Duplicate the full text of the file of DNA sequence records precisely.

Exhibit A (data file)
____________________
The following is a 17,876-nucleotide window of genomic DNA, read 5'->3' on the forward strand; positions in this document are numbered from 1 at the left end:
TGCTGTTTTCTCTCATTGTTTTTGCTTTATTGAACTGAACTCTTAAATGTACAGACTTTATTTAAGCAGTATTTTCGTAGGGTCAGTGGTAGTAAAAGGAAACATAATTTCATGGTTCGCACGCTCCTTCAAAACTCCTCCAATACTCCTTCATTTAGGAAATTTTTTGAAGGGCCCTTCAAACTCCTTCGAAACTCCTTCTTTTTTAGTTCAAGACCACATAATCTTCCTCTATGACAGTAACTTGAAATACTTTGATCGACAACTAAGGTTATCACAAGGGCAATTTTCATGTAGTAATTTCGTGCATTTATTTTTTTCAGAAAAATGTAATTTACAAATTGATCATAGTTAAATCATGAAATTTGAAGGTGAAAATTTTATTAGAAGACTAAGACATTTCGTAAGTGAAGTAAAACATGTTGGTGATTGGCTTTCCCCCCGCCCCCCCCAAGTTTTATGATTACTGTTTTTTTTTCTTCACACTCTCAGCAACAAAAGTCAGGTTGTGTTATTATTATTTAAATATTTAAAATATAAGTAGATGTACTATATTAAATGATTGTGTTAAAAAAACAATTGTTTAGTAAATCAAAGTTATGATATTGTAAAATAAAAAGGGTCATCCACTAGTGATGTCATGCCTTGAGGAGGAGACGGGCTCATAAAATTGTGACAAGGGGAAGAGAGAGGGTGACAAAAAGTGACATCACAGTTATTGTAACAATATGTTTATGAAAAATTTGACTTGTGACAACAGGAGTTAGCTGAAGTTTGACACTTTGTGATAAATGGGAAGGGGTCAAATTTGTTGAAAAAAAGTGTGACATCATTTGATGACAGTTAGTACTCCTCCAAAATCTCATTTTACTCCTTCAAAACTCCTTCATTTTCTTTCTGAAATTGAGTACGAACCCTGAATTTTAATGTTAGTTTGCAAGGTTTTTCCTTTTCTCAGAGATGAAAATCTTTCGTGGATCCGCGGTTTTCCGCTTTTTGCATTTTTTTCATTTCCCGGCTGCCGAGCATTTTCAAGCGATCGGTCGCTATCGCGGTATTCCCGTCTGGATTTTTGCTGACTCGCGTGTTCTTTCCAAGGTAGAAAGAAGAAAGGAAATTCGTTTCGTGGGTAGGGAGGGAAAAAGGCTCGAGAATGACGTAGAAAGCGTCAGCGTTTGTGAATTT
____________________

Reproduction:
The following is a 17,876-nucleotide window of genomic DNA, read 5'->3' on the forward strand; positions in this document are numbered from 1 at the left end:
TGCTGTTTTCTCTCATTGTTTTTGCTTTATTGAACTGAACTCTTAAATGTACAGACTTTATTTAAGCAGTATTTTCGTAGGGTCAGTGGTAGTAAAAGGAAACATAATTTCATGGTTCGCACGCTCCTTCAAAACTCCTCCAATACTCCTTCATTTAGGAAATTTTTTGAAGGGCCCTTCAAACTCCTTCGAAACTCCTTCTTTTTTAGTTCAAGACCACATAATCTTCCTCTATGACAGTAACTTGAAATACTTTGATCGACAACTAAGGTTATCACAAGGGCAATTTTCATGTAGTAATTTCGTGCATTTATTTTTTTCAGAAAAATGTAATTTACAAATTGATCATAGTTAAATCATGAAATTTGAAGGTGAAAATTTTATTAGAAGACTAAGACATTTCGTAAGTGAAGTAAAACATGTTGGTGATTGGCTTTCCCCCCGCCCCCCCCAAGTTTTATGATTACTGTTTTTTTTTCTTCACACTCTCAGCAACAAAAGTCAGGTTGTGTTATTATTATTTAAATATTTAAAATATAAGTAGATGTACTATATTAAATGATTGTGTTAAAAAAACAATTGTTTAGTAAATCAAAGTTATGATATTGTAAAATAAAAAGGGTCATCCACTAGTGATGTCATGCCTTGAGGAGGAGACGGGCTCATAAAATTGTGACAAGGGGAAGAGAGAGGGTGACAAAAAGTGACATCACAGTTATTGTAACAATATGTTTATGAAAAATTTGACTTGTGACAACAGGAGTTAGCTGAAGTTTGACACTTTGTGATAAATGGGAAGGGGTCAAATTTGTTGAAAAAAAGTGTGACATCATTTGATGACAGTTAGTACTCCTCCAAAATCTCATTTTACTCCTTCAAAACTCCTTCATTTTCTTTCTGAAATTGAGTACGAACCCTGAATTTTAATGTTAGTTTGCAAGGTTTTTCCTTTTCTCAGAGATGAAAATCTTTCGTGGATCCGCGGTTTTCCGCTTTTTGCATTTTTTTCATTTCCCGGCTGCCGAGCATTTTCAAGCGATCGGTCGCTATCGCGGTATTCCCGTCTGGATTTTTGCTGACTCGCGTGTTCTTTCCAAGGTAGAAAGAAGAAAGGAAATTCGTTTCGTGGGTAGGGAGGGAAAAAGGCTCGAGAATGACGTAGAAAGCGTCAGCGTTTGTGAATTT